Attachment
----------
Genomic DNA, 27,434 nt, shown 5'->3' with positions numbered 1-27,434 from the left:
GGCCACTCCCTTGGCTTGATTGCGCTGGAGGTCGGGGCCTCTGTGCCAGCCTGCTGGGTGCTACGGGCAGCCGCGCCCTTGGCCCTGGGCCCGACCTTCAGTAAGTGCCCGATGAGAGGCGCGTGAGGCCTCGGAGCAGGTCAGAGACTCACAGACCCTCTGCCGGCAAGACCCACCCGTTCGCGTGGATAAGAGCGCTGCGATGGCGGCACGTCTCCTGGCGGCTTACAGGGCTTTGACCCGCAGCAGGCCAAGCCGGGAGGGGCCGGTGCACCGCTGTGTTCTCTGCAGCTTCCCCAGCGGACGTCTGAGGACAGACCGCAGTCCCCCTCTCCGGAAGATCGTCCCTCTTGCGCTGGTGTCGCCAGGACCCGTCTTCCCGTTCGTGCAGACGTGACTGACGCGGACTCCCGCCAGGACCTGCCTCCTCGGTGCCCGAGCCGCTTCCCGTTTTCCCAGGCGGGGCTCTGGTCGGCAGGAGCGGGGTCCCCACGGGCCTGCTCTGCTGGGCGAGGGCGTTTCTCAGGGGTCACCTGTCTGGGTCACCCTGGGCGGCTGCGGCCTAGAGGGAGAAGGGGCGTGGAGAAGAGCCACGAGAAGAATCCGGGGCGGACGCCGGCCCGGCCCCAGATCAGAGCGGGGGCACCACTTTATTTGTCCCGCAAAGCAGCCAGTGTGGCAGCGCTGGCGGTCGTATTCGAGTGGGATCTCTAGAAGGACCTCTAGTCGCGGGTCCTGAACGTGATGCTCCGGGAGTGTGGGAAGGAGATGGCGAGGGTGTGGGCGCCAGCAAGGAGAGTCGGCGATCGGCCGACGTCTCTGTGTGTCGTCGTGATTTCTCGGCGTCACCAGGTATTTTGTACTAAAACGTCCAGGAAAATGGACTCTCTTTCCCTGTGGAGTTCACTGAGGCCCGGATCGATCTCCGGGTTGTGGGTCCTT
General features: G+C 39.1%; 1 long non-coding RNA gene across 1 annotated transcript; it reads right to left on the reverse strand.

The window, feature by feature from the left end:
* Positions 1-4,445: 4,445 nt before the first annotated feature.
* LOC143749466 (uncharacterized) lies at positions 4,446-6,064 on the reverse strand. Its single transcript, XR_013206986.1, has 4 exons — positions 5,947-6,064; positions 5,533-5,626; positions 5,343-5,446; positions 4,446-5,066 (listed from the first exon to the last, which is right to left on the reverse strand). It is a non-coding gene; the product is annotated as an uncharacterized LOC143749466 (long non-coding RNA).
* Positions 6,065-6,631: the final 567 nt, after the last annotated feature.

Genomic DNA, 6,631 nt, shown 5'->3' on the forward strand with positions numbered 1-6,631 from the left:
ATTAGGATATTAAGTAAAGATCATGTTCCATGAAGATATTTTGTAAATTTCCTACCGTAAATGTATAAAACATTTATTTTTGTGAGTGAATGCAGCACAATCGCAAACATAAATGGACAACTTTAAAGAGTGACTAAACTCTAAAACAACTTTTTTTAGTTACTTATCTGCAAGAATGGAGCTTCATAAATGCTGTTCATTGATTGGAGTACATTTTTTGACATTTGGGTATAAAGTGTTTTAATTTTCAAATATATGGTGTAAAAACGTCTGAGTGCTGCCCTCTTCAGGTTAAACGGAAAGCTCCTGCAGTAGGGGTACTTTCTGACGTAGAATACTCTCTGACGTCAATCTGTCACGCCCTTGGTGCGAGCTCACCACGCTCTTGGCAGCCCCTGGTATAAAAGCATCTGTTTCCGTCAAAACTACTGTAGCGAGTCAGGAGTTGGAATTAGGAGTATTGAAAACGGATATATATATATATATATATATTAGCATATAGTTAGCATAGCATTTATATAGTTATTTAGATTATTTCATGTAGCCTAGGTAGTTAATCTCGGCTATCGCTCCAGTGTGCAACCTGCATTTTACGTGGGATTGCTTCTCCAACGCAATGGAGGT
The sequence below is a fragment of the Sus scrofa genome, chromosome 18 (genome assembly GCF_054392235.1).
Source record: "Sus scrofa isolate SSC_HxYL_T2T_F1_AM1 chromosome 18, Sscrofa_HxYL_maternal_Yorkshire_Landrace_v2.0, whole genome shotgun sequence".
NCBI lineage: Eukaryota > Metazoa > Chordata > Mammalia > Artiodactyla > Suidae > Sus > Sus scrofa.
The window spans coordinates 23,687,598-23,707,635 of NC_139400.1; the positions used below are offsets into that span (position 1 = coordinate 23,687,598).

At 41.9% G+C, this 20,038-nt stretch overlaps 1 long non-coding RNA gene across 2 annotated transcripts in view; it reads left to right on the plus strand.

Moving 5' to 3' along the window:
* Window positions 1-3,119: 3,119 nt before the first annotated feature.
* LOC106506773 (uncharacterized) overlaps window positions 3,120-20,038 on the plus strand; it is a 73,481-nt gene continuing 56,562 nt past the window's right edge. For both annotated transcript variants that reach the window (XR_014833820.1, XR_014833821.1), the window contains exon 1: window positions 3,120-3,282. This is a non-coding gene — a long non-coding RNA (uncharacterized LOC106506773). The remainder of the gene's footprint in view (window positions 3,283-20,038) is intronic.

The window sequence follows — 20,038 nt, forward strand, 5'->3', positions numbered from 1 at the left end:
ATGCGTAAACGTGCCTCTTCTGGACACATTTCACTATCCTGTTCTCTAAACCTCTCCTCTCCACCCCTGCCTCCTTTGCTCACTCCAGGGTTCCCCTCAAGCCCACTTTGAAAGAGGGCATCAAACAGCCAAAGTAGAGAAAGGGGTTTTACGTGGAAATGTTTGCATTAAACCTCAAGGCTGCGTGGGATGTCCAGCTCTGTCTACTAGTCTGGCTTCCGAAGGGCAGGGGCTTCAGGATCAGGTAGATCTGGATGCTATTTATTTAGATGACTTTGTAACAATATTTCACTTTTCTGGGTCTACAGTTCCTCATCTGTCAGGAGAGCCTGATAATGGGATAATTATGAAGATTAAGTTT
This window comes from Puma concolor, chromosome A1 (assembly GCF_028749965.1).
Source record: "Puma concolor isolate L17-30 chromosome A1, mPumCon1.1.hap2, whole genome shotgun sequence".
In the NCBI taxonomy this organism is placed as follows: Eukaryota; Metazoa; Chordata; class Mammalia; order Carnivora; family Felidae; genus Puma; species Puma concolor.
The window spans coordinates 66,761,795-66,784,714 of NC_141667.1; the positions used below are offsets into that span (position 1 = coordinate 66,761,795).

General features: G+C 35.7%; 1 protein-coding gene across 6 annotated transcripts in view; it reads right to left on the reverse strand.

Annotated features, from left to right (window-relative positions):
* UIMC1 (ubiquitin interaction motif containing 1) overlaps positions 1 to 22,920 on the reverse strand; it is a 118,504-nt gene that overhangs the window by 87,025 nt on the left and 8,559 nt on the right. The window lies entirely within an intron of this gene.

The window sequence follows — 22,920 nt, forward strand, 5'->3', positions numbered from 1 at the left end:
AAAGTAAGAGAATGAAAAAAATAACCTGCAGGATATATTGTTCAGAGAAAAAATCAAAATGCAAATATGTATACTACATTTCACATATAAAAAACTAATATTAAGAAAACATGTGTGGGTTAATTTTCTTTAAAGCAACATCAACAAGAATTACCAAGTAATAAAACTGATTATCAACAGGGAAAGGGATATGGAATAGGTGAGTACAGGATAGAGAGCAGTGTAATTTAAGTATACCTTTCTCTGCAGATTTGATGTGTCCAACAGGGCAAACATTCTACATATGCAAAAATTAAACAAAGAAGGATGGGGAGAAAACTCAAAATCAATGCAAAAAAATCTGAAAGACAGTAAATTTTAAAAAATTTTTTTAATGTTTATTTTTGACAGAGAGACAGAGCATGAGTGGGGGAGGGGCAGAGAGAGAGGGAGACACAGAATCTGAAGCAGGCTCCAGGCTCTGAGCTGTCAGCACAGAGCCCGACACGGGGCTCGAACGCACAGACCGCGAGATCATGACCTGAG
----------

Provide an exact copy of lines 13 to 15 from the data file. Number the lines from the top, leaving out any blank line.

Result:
The window spans coordinates 23,687,598-23,707,635 of NC_139400.1; the positions used below are offsets into that span (position 1 = coordinate 23,687,598).

At 41.9% G+C, this 20,038-nt stretch overlaps 1 long non-coding RNA gene across 2 annotated transcripts in view; it reads left to right on the plus strand.

Moving 5' to 3' along the window: